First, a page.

Supporting an ageing workforce will boost retention


How many employees are aged over 50?

The challenges of recruiting and retaining older workers

Here, we offer our top tips on recruiting and retaining an older workforce and explore the benefits.

1. Support employees’ changing needs

2% of the working-age population becomes disabled every year.

2. Take account of caring responsibilities

Over 50s are likely to have caring responsibilities. According to the ONS, one in four older female workers, and one in eight older male workers, have caring responsibilities. Nearly three in five carers in England and Wales are aged 50 years and over, and one in five people aged 50 to 69 are informal carers. ClearTalents specifically addresses the needs of carers in the workplace, so you can make Reasonable Adjustments to enable them to stay at work—for example, part-time or flexible hours, or hybrid and home working.

3. Boost retention and buck the Great resignation

4. Adopt a flexible approach

Increasingly, we’re shifting to hybrid and flexible working across all employees. ClearTalents can support your people’s needs in the office, at home and hybrid as it offers up to three different diversity profiles per employee.


5. Encourage mentorship and aid retention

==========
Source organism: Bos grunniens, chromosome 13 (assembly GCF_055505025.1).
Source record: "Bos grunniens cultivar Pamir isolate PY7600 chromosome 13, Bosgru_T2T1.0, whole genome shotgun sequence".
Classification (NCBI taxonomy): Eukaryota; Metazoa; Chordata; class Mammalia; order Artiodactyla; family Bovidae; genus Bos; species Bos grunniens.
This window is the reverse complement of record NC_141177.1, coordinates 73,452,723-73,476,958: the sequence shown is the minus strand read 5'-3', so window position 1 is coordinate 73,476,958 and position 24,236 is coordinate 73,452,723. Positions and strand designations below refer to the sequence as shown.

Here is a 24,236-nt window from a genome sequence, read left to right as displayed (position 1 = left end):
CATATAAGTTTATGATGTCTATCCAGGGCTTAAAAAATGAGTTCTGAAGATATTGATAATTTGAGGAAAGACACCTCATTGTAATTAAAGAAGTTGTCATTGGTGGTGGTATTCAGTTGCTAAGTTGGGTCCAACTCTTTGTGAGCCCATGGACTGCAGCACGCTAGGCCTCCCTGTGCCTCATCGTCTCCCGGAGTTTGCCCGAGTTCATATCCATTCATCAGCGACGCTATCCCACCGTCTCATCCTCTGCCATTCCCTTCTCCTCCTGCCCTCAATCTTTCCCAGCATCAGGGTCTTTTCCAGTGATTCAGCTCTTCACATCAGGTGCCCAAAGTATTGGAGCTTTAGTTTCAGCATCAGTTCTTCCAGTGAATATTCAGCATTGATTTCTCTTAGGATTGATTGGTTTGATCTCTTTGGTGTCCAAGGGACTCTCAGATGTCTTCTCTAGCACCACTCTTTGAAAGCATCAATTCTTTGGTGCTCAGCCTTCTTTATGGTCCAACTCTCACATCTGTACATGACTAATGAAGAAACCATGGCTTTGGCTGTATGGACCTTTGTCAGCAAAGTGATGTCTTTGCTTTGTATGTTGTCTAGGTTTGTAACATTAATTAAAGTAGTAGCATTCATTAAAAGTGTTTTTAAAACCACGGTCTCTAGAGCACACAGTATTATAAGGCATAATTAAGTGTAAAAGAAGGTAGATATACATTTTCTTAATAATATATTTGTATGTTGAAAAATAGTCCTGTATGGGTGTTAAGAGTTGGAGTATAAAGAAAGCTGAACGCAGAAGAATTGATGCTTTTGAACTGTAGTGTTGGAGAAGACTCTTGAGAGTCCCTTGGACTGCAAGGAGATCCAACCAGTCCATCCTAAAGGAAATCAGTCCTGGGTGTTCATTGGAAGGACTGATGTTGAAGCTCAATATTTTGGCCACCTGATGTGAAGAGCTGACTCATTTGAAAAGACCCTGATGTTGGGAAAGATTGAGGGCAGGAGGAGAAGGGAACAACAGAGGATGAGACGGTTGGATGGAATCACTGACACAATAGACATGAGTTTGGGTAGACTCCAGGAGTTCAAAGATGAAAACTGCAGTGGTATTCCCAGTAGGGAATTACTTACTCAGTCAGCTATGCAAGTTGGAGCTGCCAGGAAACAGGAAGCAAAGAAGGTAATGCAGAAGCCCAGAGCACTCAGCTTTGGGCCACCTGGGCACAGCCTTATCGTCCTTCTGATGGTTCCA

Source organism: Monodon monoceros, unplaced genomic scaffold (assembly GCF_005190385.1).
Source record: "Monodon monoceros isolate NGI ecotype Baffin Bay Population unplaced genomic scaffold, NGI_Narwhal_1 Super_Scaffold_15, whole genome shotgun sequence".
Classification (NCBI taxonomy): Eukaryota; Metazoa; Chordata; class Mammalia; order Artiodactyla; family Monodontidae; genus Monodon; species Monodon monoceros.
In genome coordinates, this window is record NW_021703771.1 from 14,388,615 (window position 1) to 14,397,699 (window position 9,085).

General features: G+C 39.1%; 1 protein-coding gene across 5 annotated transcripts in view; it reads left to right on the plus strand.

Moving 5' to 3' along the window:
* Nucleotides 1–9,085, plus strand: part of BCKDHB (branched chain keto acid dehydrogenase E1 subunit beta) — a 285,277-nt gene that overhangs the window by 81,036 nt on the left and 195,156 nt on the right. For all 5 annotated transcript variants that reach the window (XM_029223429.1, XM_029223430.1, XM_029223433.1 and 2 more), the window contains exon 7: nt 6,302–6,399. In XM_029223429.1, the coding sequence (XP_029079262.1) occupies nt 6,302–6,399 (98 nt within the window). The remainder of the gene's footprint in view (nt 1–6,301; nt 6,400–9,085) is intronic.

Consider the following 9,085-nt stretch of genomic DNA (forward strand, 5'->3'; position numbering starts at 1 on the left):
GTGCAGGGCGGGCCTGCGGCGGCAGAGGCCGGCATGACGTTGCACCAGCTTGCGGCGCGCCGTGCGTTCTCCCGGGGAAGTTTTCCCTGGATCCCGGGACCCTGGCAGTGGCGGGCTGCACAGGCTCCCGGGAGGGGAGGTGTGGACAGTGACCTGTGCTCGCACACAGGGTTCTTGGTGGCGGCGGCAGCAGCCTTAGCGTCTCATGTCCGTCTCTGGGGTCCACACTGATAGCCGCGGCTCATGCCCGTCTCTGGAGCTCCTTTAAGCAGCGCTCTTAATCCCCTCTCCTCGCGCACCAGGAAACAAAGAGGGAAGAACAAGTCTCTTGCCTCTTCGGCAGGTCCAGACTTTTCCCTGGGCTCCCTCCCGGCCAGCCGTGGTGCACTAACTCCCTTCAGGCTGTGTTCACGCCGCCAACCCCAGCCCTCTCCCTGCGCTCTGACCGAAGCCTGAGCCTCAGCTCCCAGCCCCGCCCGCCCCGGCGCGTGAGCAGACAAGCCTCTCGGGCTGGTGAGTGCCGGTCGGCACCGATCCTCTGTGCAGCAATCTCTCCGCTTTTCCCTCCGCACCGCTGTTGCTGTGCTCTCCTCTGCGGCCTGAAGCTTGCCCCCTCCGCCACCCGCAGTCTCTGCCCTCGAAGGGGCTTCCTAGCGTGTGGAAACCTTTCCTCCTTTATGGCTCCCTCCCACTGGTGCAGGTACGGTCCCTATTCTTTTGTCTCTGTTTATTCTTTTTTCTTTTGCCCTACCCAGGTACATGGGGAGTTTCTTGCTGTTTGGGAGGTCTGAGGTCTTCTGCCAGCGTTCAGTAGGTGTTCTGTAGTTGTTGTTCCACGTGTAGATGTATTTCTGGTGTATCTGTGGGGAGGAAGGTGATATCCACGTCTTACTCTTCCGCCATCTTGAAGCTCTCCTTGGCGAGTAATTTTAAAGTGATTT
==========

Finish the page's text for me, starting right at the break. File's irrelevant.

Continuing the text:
• For younger workers, older colleagues are valued for their skill as teachers (77%)
  • For older workers, their younger colleagues offer an opportunity to pass on their skills and knowledge (79%) and for providing an opportunity to consider a different perspective (76%)

6. Be inclusive in advertising roles

Avoid bias in job advertisements, which may put off older candidates. According to the Centre For Ageing Better, more than 36% of 50 – 69-year-olds feel at a disadvantage applying for jobs due to their age. Studies by the Centre for Ageing Better also show that pension contributions and flexible working was associated with a higher likelihood of older jobseekers applying. So, employers should be thinking about their packages and should not age discriminate against this.

A study also showed that words stereotypically associated with younger age like ‘innovative’ and ‘dynamic’ are more commonly used than older–age stereotypical words such as ‘knowledgeable’. These examples show how more senior job seekers are turning their backs on adverts, and rightly so. Job descriptions and roles should be ‘age-friendly’ and not show age discrimination.

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